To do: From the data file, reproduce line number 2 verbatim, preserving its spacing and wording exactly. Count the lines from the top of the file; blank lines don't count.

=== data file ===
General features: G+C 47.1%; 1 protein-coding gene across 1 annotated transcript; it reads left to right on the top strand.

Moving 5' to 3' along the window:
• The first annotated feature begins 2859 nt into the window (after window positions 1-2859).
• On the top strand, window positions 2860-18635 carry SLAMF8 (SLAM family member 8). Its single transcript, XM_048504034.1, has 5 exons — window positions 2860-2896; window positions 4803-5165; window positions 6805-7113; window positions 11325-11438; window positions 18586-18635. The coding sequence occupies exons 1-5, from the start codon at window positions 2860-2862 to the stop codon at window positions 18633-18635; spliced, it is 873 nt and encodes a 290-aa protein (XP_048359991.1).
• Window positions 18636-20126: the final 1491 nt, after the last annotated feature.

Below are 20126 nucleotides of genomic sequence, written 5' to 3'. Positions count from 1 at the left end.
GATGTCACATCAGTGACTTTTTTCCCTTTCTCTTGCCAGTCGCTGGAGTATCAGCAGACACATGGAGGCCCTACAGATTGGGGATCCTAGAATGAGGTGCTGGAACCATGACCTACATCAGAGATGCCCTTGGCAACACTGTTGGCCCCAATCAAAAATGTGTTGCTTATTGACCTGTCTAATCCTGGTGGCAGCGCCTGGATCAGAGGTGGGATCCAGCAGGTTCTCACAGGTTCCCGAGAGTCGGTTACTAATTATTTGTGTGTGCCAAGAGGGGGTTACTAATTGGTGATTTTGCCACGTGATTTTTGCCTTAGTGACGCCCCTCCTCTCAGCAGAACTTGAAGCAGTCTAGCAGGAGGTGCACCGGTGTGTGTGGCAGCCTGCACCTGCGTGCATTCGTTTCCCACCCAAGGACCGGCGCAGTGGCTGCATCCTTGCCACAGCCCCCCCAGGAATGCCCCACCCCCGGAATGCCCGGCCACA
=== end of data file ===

Moving 5' to 3' along the window: